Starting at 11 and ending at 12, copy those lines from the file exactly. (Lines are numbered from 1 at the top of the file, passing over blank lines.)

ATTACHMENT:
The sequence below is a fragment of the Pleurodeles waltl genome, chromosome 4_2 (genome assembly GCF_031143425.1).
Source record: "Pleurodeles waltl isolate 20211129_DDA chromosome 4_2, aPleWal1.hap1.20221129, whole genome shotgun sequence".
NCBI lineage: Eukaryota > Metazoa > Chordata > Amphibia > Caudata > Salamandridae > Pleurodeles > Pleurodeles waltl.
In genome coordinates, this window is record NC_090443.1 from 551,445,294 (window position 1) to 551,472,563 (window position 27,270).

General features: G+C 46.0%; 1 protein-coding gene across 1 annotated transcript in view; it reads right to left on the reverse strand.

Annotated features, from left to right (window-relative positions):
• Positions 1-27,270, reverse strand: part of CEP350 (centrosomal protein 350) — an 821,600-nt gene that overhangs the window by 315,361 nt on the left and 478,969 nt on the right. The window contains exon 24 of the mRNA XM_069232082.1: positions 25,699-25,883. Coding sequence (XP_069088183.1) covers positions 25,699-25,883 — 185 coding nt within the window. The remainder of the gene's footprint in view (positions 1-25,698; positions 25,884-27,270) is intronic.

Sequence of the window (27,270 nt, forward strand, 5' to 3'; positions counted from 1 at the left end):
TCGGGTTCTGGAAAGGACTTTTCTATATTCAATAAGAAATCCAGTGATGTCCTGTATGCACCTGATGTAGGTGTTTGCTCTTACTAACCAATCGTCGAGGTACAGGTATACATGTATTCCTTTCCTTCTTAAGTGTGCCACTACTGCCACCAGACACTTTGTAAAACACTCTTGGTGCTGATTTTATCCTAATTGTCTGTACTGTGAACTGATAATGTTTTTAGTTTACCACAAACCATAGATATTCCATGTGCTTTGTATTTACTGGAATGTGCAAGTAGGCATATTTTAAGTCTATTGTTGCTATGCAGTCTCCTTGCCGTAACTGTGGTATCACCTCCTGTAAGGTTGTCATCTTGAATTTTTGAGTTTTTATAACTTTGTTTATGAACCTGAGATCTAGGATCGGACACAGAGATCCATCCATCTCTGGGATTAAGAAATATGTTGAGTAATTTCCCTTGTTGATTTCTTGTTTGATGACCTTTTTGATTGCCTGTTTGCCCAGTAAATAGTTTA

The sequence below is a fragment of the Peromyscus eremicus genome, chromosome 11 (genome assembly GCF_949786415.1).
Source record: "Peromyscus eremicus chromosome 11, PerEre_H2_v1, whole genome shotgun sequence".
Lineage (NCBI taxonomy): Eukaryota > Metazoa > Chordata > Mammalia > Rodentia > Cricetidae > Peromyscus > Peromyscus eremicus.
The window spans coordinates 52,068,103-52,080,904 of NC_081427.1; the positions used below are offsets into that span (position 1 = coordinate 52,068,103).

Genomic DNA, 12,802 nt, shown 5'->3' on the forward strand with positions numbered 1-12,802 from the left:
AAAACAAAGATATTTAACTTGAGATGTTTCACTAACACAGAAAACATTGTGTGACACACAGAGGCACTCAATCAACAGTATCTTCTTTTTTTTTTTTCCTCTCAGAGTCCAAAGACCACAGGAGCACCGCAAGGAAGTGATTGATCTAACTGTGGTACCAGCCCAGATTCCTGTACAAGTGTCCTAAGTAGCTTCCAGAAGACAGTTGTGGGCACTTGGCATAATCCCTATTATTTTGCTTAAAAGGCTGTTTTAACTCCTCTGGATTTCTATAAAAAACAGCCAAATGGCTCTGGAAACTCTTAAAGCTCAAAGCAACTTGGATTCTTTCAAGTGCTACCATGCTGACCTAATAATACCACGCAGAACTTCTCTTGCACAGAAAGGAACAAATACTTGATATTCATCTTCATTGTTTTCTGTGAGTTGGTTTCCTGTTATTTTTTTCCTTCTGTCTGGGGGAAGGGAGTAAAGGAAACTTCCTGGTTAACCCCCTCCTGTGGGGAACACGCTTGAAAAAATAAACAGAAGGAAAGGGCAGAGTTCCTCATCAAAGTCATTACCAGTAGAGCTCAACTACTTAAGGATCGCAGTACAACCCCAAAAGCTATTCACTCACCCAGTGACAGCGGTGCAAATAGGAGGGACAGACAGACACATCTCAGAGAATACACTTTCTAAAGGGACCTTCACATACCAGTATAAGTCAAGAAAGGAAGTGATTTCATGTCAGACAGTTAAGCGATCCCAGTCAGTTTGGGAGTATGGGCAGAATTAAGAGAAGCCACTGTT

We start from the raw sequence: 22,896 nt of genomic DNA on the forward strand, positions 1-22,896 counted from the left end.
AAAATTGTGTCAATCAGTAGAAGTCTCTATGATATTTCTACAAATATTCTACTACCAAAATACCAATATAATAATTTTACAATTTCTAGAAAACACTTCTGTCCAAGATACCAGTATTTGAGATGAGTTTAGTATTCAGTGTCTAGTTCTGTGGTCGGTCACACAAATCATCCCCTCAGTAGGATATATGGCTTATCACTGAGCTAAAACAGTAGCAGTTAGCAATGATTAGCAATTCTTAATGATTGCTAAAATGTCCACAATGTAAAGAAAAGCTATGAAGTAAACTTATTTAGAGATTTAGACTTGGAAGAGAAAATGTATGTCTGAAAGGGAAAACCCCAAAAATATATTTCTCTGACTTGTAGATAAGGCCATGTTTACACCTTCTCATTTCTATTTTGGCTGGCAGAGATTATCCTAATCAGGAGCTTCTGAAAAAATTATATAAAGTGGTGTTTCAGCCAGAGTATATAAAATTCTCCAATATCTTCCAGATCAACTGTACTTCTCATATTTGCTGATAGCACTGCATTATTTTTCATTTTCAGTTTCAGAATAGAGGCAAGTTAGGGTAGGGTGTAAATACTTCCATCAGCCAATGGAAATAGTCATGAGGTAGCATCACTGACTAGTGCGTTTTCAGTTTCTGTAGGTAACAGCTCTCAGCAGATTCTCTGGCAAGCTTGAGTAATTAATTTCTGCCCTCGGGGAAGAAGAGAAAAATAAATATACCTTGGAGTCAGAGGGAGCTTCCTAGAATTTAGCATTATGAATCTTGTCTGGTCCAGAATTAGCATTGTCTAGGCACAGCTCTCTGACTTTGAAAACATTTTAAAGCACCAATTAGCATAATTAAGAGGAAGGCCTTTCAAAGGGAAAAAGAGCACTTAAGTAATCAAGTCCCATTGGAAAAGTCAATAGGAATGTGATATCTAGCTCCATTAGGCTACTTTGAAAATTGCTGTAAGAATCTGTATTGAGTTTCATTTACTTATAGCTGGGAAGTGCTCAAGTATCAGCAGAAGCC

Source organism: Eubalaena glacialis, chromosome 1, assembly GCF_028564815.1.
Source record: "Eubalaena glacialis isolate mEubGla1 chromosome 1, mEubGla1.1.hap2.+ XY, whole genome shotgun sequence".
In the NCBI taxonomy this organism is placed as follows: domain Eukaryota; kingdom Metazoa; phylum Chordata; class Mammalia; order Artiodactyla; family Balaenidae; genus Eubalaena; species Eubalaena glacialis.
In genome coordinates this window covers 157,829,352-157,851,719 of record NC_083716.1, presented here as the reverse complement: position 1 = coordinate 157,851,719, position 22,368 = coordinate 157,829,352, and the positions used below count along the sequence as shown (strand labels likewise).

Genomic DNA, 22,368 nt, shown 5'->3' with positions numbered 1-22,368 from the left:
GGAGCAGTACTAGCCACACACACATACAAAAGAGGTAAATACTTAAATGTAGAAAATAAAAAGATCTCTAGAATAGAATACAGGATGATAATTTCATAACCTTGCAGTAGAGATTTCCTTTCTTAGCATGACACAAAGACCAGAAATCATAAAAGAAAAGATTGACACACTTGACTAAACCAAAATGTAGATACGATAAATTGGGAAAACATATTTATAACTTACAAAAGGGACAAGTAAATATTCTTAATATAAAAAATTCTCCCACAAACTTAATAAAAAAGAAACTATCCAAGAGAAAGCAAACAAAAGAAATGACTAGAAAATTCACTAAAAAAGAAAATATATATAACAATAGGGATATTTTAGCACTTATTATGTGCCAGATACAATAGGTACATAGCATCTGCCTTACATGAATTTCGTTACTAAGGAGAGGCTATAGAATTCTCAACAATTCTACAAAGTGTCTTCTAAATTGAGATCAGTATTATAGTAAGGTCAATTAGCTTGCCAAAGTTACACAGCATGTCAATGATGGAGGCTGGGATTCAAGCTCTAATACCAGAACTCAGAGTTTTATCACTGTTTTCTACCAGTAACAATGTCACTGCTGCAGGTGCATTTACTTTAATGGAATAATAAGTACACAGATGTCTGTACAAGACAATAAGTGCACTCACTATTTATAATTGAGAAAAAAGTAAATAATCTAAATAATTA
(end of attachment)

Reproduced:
Source record: "Peromyscus eremicus chromosome 11, PerEre_H2_v1, whole genome shotgun sequence".
Lineage (NCBI taxonomy): Eukaryota > Metazoa > Chordata > Mammalia > Rodentia > Cricetidae > Peromyscus > Peromyscus eremicus.